It doesn’t take long after leaving Fairbanks before you come upon the Alaska oil pipeline. We’ll drive alongside of it pretty much the rest of the trip. It runs 5-10 feet off the ground, looping over an Arctic quilt of ice-blue rivers, grassy mountains, forests, and mud flats. After a while, the driver stops the bus, and we go outside to touch the pipeline and take some photos.
Every hour or two we stop at one of the isolated trading posts to pick up coffee or use a bathroom (or one of those colorful outhouses if there’s no bathroom).
As the hours go by, the landscape changes from tall, green mountains and rolling woodlands to shorter, rockier mountains with fewer trees and grass; more rolling, open land; and small trees that look like their growth has been stunted. We cross the bridge over the mighty Yukon River, which is bordered by huge gray mud flats. Our guide/driver notes that there are a few Native villages in the interior, but no roads to get there (which is why bush planes and pilots are the lifelines of these villages.)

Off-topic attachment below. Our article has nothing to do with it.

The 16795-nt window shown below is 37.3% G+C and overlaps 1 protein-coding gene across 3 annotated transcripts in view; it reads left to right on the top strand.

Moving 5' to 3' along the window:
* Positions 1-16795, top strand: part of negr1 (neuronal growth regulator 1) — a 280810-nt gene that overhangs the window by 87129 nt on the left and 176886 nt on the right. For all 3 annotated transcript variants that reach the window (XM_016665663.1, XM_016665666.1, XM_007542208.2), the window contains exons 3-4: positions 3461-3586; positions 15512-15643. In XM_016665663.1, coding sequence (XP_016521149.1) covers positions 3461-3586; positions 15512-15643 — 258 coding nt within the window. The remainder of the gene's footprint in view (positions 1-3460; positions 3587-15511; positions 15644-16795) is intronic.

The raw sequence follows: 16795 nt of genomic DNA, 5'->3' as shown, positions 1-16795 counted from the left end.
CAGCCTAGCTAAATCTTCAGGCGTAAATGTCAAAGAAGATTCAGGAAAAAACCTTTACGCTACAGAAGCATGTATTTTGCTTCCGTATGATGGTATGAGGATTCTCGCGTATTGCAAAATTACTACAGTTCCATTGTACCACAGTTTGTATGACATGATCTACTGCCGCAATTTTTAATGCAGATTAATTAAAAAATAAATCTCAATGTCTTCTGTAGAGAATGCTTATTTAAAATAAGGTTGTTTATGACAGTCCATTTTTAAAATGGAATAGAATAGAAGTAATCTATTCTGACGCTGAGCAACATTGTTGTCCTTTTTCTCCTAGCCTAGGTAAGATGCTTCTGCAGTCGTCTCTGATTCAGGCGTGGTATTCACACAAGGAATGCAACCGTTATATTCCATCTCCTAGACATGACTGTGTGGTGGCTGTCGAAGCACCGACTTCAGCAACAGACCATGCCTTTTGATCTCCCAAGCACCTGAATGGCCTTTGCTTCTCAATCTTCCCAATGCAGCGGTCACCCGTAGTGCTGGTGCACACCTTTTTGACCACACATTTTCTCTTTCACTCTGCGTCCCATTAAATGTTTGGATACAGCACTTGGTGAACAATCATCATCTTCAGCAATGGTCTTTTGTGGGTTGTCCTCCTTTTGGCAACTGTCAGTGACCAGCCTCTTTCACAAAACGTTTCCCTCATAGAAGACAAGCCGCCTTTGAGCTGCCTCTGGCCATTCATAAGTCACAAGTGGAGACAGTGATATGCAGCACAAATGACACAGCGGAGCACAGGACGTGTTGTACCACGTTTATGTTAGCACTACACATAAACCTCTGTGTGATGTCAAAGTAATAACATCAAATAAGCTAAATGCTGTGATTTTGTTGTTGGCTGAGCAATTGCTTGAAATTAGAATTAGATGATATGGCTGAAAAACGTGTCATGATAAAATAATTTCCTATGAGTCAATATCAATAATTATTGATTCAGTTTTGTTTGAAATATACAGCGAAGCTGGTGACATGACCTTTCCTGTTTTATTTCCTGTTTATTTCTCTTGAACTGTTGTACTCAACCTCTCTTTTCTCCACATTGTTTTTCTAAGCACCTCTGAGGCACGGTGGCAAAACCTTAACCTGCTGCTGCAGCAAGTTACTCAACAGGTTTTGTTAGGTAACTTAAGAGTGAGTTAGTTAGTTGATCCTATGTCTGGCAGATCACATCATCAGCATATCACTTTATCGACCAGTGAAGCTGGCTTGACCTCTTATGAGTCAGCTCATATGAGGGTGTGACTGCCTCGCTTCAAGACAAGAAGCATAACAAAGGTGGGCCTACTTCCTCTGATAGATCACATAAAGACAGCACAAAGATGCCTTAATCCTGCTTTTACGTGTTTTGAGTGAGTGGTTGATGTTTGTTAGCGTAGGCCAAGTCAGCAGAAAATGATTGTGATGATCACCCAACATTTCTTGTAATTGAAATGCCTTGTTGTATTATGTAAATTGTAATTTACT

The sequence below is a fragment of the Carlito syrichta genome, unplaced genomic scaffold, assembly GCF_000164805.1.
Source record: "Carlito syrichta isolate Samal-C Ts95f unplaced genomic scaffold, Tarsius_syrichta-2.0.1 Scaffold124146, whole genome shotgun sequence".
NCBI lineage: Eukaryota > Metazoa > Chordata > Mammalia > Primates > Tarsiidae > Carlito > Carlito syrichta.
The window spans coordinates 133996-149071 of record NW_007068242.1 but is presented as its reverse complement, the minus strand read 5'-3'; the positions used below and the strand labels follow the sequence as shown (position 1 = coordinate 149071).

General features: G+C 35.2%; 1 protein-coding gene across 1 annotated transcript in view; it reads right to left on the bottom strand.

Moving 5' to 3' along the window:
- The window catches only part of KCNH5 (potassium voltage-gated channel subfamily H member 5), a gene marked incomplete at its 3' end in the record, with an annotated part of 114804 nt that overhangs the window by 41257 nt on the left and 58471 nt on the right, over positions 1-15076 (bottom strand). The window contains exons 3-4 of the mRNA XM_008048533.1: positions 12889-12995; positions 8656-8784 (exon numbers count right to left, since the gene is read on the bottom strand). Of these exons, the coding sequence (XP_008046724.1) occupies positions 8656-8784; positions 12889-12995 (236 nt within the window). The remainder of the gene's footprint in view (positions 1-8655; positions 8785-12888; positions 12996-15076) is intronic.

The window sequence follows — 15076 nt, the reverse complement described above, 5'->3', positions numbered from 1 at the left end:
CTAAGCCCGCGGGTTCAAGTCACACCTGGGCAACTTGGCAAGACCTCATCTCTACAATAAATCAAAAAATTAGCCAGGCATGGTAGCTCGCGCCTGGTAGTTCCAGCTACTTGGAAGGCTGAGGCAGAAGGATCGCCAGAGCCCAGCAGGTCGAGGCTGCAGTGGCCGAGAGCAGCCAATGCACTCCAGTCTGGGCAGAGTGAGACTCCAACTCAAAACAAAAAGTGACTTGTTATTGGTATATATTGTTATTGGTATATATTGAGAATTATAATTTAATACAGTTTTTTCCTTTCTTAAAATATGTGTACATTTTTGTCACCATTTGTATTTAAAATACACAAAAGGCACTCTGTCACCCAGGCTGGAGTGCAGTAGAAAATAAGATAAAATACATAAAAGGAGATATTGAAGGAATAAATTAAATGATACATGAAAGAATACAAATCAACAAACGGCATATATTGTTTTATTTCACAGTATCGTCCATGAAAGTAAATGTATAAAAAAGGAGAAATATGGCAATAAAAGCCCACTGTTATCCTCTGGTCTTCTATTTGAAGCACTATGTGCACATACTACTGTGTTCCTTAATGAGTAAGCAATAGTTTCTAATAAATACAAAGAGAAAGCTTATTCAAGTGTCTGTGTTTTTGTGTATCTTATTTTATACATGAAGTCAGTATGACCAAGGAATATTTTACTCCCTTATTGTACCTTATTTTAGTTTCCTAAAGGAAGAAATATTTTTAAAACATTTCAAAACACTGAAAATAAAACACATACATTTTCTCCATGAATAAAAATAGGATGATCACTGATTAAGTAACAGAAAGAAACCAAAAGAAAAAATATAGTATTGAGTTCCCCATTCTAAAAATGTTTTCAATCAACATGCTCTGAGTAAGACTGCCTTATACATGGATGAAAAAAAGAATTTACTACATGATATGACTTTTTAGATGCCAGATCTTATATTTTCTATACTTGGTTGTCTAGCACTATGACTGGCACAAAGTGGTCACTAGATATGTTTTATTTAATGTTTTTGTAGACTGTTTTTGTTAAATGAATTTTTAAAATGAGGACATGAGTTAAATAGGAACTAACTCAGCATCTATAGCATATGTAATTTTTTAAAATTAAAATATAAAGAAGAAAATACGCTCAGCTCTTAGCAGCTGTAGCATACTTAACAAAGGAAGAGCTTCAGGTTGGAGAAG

As the hours pass, the anticipation of reaching the Arctic builds. Then, finally, we arrive at the marker for the Arctic Circle!
We get off the bus and it’s surprisingly warm. We take the obligatory photos at the marker, of course, and then several of us chat with the older couple who volunteer for the Department of the Interior. It occurs to me that we’re probably the only people they’ve seen all day.
As we continue north, a shout alerts everyone on the bus – there are two bears to our left! Then we see another one a while later, this time on the right. And later on, yet another excited shout; a lone wolf is watching us intently from a rocky promontory looming over the road to our right.
An hour later we stop again, this time to explore some stark granite outcroppings emerging from the tundra and the permafrost, the permanent layer of ice only a foot beneath the surface in Alaska. As we clamber over the dramatic rock formations, we’re attacked by hordes of mosquitoes intent on making us their lunch.